Gender inequalities in employment and wage-earning among internal labour migrants in Chinese cities
- Publication Type:
- Journal Article
- Demographic Research, 2016, 34 (6), pp. 175 - 202
- Issue Date:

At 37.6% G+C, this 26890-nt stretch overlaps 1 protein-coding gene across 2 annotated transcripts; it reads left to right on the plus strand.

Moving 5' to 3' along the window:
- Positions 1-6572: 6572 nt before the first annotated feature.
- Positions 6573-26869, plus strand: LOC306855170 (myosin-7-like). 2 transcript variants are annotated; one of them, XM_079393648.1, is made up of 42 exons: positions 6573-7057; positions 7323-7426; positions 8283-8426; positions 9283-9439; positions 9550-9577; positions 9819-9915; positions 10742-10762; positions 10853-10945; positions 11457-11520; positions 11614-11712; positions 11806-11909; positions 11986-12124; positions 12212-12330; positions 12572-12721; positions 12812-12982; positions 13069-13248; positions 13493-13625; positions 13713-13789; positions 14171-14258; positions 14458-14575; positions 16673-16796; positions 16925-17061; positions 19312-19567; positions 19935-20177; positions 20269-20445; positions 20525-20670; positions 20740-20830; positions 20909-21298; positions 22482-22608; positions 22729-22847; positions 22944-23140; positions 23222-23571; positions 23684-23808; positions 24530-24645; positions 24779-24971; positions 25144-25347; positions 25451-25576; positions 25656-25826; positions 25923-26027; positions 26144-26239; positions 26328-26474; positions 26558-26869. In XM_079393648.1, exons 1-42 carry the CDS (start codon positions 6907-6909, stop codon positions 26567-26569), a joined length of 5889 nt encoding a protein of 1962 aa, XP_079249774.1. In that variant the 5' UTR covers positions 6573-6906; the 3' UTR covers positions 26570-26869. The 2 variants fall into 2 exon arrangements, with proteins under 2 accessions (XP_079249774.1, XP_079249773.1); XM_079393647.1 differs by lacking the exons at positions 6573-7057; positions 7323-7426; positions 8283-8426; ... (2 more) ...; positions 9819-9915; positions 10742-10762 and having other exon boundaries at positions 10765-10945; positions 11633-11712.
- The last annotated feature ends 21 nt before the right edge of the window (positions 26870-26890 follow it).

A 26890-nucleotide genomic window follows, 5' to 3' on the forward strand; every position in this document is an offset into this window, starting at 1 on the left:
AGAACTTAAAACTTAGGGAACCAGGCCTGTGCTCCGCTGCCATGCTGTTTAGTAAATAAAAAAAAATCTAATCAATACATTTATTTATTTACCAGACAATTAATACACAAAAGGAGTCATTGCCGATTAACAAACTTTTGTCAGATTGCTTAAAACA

© 2016 Min Qin et al. BACKGROUND: Recent trends show an unprecedented feminisation of migration in China, triggered by the increasing demand for cheap labour in big cities and the availability of women in the labour market. These trends corroborate the evidence that non-agricultural work and remittance from urban labour migrants have become the major sources of rural household income. OBJECTIVE: This paper investigates the extent of gender inequalities in job participation and wage earning among internal labour migrants in China. We hypothesize that female migrants in cities are economically more disadvantaged than male migrants in the job market. METHODS: We use data from the 2010 National Migrant Dynamics Monitoring Survey conducted in 106 cities representing all 31 provinces and geographic regions. The study applies the standard Heckman two-step Probit-OLS method to model job participation and wage- earning, separately for 59,225 males and 41,546 females aged 16-59 years, adjusting for demographic and social characteristics and potential selection effects. RESULTS: Female migrants have much lower job-participation and wage-earning potential than male migrants. Male migrants earn 26% higher hourly wages than their female counterparts. Decomposition analysis confirms potential gender discrimination, suggesting that 88% of the gender difference in wages (or 12% of female migrant wage) is due to discriminatory treatment of female migrants in the Chinese job market. Migrants with rural hukou status have a smaller chance of participation in the job market and they earn lower wages than those with urban hukou, regardless of education advantage. CONCLUSIONS: There is evidence of significant female disadvantage among internal labour migrants in the job market in Chinese cities. Household registration by urban and rural areas, as controlled by the hukou status, partly explains the differing job participation and wage earning among female labour migrants in urban China.
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